Acute Renal Failure Related to Implanted Antibiotic Impregnated Cement Joint Spacer
Infectious Diseases in Clinical Practice
A 68-year-old female patient with extensive preexisting renal disease underwent explantation of an infected total knee arthroplasty with the common practice of inserting a cement spacer impregnated with both tobramycin and vancomycin. Four weeks later, she presented with acute renal failure, a toxic serum level of tobramycin, and a still detectable serum vancomycin level. This case illustrates the fact that systemic levels of potentially toxic antibiotics may be detectable weeks after implantation of the antibiotic-impregnated cement. More data are needed to rationally recommend nontoxic, heat-stable antibiotics that could be added to the orthopedically stabilizing spacers in 2-step replacements of infected prosthetic joints. Careful screening of patients for renal disease and risk is essential before using potentially toxic antimicrobial drugs for this purpose.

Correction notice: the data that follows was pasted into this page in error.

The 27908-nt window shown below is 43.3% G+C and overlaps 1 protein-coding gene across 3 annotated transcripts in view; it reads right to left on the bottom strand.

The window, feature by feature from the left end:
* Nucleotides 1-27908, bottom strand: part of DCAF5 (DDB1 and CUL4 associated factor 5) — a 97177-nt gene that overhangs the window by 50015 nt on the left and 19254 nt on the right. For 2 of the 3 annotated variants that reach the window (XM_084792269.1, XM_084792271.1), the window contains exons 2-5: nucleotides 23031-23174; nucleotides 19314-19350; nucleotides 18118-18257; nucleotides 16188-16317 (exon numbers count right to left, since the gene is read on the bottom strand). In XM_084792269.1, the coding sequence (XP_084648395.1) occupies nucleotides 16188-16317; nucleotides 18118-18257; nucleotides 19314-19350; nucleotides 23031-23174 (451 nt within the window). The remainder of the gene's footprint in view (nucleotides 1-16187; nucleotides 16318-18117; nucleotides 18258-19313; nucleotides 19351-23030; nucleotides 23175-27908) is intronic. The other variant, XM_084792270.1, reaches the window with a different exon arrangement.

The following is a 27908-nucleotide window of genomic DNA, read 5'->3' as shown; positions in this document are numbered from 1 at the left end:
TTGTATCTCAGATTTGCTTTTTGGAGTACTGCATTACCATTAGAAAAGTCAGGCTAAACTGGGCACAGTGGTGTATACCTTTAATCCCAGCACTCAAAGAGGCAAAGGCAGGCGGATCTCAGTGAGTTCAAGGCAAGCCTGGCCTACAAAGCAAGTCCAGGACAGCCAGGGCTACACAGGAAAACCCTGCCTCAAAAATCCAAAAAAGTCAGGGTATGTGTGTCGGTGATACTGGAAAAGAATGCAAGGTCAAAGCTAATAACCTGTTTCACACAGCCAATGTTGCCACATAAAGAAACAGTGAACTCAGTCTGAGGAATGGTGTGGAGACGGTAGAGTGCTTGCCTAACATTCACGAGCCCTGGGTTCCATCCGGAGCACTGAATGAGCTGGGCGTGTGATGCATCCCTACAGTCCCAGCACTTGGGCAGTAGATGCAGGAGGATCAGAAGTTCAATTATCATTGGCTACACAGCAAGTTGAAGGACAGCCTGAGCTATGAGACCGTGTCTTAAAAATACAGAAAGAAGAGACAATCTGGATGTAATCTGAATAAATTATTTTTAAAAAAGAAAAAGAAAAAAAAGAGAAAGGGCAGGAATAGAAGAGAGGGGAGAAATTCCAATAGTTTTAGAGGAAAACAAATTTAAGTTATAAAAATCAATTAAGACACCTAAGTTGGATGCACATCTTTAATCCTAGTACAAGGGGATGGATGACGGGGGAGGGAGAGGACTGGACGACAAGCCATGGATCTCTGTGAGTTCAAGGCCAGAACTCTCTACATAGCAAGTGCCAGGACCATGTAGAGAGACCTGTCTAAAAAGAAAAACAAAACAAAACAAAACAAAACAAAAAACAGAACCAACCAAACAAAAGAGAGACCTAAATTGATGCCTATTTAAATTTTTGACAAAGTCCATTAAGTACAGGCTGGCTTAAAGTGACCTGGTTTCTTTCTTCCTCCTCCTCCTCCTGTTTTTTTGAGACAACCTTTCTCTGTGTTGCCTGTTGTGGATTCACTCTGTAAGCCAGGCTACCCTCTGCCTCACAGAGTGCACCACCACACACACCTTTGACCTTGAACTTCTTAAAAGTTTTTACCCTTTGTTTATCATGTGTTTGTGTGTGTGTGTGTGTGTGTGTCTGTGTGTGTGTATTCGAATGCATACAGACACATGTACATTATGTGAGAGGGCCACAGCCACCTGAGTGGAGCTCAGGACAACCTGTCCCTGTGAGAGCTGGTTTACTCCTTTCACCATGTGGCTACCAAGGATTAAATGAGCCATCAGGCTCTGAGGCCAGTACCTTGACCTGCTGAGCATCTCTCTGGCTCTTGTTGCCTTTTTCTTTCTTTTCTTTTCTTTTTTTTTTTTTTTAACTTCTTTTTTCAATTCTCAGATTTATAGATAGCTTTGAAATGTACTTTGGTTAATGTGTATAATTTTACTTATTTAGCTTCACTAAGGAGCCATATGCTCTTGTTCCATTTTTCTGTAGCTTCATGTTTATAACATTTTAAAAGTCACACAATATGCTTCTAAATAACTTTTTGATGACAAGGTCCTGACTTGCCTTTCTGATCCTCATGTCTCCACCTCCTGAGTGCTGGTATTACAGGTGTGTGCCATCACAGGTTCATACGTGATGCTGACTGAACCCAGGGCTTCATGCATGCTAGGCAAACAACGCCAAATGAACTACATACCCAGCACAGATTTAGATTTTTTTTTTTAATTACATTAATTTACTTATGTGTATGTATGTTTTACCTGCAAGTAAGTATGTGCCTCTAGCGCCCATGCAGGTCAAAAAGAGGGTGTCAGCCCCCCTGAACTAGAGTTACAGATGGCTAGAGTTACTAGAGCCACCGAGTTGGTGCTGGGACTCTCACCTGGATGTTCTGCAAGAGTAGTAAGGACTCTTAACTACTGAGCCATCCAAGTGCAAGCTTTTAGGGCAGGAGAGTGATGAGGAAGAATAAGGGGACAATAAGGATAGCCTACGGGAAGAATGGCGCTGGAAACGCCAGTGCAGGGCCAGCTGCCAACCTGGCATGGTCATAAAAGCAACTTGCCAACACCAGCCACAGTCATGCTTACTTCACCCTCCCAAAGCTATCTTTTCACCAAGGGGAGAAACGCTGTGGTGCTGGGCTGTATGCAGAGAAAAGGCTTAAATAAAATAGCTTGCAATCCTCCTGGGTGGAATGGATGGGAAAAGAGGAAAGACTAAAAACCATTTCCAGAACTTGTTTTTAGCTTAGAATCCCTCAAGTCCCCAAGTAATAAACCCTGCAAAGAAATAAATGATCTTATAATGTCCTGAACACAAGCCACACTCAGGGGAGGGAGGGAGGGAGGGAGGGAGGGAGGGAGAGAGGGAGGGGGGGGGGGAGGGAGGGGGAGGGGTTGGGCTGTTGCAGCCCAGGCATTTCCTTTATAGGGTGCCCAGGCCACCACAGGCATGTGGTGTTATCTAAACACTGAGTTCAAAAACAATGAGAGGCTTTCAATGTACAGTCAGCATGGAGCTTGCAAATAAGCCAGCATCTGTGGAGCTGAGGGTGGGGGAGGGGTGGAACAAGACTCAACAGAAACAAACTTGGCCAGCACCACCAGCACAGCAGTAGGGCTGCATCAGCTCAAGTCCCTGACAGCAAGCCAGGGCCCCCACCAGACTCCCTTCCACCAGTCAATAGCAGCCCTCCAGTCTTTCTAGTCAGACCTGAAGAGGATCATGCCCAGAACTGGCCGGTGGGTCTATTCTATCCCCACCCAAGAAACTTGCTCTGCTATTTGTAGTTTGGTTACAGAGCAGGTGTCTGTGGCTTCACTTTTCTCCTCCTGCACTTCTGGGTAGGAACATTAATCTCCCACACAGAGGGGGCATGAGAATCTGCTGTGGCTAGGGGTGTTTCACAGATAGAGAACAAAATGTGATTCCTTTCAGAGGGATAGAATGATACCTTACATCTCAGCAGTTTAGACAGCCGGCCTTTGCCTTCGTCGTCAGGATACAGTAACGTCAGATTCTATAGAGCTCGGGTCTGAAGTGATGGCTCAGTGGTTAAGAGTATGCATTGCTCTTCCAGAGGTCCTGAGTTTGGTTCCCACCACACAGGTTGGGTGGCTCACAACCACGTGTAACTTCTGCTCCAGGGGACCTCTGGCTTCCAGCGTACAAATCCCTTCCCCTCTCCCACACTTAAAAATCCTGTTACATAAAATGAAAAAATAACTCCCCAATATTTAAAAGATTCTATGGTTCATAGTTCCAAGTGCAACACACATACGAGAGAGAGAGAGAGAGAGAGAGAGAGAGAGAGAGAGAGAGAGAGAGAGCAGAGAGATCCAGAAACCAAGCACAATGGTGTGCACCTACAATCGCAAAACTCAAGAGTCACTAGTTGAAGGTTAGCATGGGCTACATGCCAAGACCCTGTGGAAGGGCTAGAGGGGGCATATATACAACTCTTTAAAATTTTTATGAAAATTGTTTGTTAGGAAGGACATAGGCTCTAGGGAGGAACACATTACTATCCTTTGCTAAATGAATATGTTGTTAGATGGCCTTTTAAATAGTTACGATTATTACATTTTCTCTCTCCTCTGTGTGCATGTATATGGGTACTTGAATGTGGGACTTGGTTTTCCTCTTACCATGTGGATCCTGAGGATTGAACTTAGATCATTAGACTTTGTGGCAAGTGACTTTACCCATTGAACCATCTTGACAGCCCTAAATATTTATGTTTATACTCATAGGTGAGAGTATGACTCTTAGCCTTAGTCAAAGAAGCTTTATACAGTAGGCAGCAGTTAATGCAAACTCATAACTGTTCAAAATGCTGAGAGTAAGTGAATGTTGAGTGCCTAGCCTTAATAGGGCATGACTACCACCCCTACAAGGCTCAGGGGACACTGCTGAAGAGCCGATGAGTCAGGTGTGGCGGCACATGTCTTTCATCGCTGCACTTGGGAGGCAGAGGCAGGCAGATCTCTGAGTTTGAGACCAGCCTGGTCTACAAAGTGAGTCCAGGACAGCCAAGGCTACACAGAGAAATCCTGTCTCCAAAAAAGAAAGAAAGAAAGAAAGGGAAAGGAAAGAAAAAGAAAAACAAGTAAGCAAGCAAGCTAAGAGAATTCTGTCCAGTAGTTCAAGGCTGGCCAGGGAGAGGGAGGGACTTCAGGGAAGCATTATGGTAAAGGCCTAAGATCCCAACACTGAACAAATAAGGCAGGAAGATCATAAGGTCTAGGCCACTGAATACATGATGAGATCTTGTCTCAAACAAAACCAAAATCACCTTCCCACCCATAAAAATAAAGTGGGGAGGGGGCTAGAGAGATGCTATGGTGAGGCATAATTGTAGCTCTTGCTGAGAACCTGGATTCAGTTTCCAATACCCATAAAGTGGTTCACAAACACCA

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Roman, Christopher T. and Slama, Thomas G., "Acute Renal Failure Related to Implanted Antibiotic Impregnated Cement Joint Spacer" (2015). Scholarship and Professional Work – COPHS. 160.